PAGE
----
“My mother has never pressurised me to pursue fine arts. It wasn’t until I was introduced to a school that was very open minded and gave its children the full fine art education they needed, that I realised my calling for it.”
When you’re in school, you are protected from the stones and thorns of the outside world. It becomes hard for people to appreciate it when compared to the reality outside.
It was not till later that Meera realized how sad an aspiring artist’s life can get. The difficulty of finding a job, the influence of the pervading digital world on paper artists, garnering basic respect for their work and a lot more.
Over time, she grew really agitated with all the problems she dealt with.
“Having skills proves nothing anyway because people still have a hard time grasping the fact that we would have to be paid to make things for them. This isn’t a bloody charity for the so-called “exposure”. It gets worse when your own friends ask you to do a very tedious task and tell us to let the money bit pass off because why? Friendship? Honestly? How long do they think artists like me will live off their parents’ money?”
She took the cat out of the bag and told me the various times her insecurities have been targeted. “This one time I made a mural for a friend’s cafe and we decided on an amount. Later on, I didn’t even get half of what we agreed on. And why? Because that’s totally alright since it’s between friends.I couldn’t even show my anger. I traveled everyday to that far off place to make it and was tired of the reasoning they were trying to give me.. The world has been known for exploiting innocence and naivety.”
Things do not really end here for her. “ Commissions went underpaid as the customer literally ignored all my means to contact them, Merchandise and prints that were never compensated for, I couldn’t learn to stand up for my work. At a certain point these many occurrences of being paid less just made me have a complete break down and doubt about the worth of the work I am providing. It took a lot of time before the over thinking and self demoralizing stopped.”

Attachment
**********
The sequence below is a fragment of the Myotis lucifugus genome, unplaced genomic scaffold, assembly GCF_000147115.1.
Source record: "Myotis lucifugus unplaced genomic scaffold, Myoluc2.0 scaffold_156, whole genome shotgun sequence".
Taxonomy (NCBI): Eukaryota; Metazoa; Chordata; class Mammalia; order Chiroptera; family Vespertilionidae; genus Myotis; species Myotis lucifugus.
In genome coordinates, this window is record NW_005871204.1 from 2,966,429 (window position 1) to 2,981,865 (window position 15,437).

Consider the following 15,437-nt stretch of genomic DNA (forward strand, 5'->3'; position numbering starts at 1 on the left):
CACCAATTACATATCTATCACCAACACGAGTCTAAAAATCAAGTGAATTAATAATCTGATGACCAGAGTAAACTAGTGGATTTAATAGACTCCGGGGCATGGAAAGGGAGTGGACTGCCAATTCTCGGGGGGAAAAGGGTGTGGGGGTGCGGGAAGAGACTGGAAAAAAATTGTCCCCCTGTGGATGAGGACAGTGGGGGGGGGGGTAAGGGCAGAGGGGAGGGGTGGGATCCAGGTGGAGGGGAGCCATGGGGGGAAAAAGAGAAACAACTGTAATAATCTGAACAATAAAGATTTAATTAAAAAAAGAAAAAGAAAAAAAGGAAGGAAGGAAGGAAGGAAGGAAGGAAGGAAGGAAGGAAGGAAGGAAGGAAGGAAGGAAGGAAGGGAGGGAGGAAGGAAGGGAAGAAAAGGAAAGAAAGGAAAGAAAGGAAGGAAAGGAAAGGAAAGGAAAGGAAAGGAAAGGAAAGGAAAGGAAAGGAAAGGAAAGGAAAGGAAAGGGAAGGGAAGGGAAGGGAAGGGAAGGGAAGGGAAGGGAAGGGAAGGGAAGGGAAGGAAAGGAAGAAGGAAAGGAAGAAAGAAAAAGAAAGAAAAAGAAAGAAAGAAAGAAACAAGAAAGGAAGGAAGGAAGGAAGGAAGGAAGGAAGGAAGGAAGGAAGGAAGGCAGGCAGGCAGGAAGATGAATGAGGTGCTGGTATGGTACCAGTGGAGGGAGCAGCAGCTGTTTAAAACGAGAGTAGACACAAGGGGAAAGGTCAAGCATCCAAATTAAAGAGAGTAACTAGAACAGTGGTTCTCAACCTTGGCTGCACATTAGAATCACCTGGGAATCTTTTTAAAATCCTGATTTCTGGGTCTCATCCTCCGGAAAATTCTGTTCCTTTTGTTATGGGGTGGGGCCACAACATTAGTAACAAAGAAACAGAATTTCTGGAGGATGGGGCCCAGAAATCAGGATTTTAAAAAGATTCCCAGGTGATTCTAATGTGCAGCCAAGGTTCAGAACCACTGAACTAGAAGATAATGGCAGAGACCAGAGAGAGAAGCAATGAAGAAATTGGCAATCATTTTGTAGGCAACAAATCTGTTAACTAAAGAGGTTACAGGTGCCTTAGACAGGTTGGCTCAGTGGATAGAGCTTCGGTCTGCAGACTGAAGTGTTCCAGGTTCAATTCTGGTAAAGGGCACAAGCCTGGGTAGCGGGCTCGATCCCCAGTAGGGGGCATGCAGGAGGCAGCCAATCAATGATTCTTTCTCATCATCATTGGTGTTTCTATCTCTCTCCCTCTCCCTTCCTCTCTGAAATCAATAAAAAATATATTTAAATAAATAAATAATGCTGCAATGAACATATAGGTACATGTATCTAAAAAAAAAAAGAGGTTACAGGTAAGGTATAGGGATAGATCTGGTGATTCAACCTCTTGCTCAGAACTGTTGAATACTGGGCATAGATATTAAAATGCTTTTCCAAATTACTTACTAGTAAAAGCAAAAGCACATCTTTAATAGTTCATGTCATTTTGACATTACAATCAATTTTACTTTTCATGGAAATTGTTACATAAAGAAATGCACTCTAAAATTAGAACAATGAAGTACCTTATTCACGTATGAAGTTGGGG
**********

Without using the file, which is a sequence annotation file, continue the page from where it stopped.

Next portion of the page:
But there is no substitute for experience. It is like a collector’s item you carry. And Meera eventually learnt.
“My very first internship took me for granted since they refused to pay even after saying they would. It was precisely after this ordeal that I decided to be stern and rigid about the payments from my customer. I’m improving my ways of communicating with my clients now.”
She also has a beautiful online business titled Mechoidyll which offers beautiful artworks at nominal rates made by her. When I first approached her for Embracing Art, she was so excited about it and I, for once was visibly surprised. As she drew for others, she had forgotten what carefree drawing felt like.
The piece is titled “Flowerstorm” owing to her growth from a naïve artist to one with respect for her own work. It incorporates within her the good and innocent parts from when she began her journey and the mature changes caused by her experiences, if not all good.
Both Meera and Aishwarya are artists of roughly the same ages, yet being in same country they have had diverse experiences in their lives. It shaped them into who they are now, and I hope they both realize where their heart lies, and yours too, reader.